EESI Group has been happy to host industry professionals and our teams in Qld, NSW and VIC for our second 2017 Technical Seminar Asbestos on Development Sites: Solving Your Issues Effectively. As is customary during these sessions, attendees enjoyed refreshments while our in-house specialist led the seminar.
Although a recap is not the same thing as being at one of our sessions, for those of you who could not attend, we have included a short rundown of the key points below. We would love see you all at our November Technical Seminar on Developing Contaminated land: Where are you in the Development Cycle. To register your interest, please contact Rachel Sherwood at email@example.com
ASBESTOS ON DEVELOPMENT SITES: SOLVING YOUR ISSUES EFFECTIVELY
As it was believed an effective and versatile product, there is thought to have been be over 3,000 applications of asbestos worldwide. At one point in time, one third of all houses built in Australia contain asbestos products. In Environmental Earth Sciences’ most recent technical seminar, Sydney General Manager Mauricio Bressan discussed regulatory framework and uncovered tips on how to properly manage sites contaminated with this deadly legacy.
Everyday forms of asbestos include piping, fibre board, roofing, vinyl floor tiles, acoustic tiles, pipe insulation, floor underlay, cement siding, brake pads, switchboard panels and lagging. It can be in a bonded (aka non-friable) or non-bonded (aka friable) form. Although both forms are considered a risk to human health, the most urgent risk is presented by loos fibres in non-bonded asbestos that can easily release into the air. Fibres also become free when bonded asbestos is broken up or it is deteriorating. These loose fibres are hazardous to human health when they become lodged in the body. Inhalation is the main exposure pathway; however, fibres may also enter the body via ingestion or through the skin via dermal exposure.
“Asbestos diseases…kill more people than any other single work-related cause” G&L Consultancy Ltd, 2017
Managing the issue:
Strict safety procedures such as dust prevention, air monitoring and PPE should be utilized throughout the assessment and management of asbestos.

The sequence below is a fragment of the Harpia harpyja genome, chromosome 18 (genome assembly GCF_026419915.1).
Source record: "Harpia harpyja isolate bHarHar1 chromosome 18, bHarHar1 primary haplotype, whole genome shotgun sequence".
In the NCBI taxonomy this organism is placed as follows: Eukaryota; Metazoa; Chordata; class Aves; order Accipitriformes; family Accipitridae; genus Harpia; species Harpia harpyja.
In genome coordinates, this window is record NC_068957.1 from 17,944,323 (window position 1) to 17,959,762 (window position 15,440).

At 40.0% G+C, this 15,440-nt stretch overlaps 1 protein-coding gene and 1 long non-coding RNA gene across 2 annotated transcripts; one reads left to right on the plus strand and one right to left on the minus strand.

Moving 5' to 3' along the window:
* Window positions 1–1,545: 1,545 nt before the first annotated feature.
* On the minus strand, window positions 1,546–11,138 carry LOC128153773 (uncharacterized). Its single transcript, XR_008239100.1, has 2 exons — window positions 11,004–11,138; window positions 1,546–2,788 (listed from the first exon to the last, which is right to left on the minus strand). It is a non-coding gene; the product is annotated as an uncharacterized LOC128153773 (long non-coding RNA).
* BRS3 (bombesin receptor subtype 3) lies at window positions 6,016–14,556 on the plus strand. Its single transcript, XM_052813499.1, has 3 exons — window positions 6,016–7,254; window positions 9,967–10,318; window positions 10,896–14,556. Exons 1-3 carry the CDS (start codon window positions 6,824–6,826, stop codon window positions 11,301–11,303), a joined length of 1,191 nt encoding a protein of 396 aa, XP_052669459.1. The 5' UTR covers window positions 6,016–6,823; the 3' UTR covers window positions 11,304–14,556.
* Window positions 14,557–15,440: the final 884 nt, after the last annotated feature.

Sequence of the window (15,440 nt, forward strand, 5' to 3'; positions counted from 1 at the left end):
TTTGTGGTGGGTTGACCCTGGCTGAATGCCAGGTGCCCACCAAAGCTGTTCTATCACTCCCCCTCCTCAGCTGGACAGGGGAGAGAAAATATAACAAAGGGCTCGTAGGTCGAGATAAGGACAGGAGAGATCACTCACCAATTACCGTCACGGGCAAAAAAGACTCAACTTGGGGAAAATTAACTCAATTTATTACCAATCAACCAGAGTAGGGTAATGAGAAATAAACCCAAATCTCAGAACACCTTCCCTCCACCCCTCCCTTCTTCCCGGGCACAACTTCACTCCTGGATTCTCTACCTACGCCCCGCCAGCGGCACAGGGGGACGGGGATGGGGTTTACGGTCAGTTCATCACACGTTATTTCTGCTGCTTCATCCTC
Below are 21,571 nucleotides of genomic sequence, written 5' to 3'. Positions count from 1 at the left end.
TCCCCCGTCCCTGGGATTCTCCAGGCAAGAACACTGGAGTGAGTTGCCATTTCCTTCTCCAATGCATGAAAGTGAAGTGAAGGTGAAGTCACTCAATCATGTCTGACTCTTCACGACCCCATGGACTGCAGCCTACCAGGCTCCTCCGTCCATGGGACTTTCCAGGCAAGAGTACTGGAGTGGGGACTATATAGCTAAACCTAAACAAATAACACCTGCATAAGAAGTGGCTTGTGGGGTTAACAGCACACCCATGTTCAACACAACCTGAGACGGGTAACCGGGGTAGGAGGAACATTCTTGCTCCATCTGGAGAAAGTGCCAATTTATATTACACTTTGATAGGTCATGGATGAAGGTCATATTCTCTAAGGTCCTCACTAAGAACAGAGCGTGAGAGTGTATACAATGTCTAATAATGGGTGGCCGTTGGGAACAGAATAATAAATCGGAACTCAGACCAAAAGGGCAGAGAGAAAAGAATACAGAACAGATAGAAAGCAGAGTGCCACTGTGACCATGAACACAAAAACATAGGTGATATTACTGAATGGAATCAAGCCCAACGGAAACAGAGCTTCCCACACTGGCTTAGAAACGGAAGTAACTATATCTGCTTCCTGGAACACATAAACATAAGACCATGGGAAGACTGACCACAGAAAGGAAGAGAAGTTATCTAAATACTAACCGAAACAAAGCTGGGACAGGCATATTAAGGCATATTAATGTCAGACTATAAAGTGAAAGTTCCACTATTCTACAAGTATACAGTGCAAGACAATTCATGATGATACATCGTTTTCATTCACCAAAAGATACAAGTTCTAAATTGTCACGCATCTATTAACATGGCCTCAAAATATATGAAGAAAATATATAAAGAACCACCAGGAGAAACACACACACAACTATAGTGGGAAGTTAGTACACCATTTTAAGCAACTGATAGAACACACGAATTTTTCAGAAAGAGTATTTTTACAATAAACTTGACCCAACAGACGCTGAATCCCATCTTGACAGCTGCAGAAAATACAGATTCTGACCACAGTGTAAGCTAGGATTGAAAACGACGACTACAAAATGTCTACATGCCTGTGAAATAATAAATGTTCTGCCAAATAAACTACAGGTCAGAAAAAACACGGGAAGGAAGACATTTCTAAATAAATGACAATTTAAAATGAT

There are two major stages in managing asbestos contaminated sites:
- Identification – conduct a site assessment to identify the potential for asbestos to be present onsite and, if present, quantify and delineate the extent of the issue.
- Management – develop site specific procedures (e.g. Asbestos Management Plan and unexpected findings protocol), know the codes of practice and your responsibility and, choose the outcome you would like to achieve.
Engaging the right people for the right tasks:
- Environmental scientist for assessing and remediating asbestos in soil – assessment, validation and waste classification.
- Occupational hygienist for assessing asbestos exposure in the workplace and providing clearance certificates – air monitoring, clearance certificates, general advice independent from asbestos removalist.
Management of asbestos should consider preferred client outcomes and the conceptual site model. Engaging experienced environmental consultants will go a long way toward ensuring that solutions are site specific and not too conservative.
To sum up Mauricio’s advice, engaging with the problem is the key to appropriate asbestos management. Acknowledging the presence of asbestos onsite and making suitable preparations will result in reduced risk and fewer time delays, therefore, increased cost savings.
If you think asbestos may be present on your site, please give us a call and talk to one of our specialists. QLD (07) 3852 6666 NSW (02) 9922 1777 VIC (03) 9687 1666
When land needs to be nurtured, repaired or sustainably utilized, our name should be foremost in mind.
Asbestos Information, Australian Government, Sydney, viewed 8 September 2017 <https://asbestossafety.gov.au/asbestos-information>.
Asbestos Diseases 2014, G&L Consultancy Ltd, Wellington, viewed 8 September 2017 <http://www.asbestosspecialist.co.uk/about-asbestos/asbestos-diseases/>.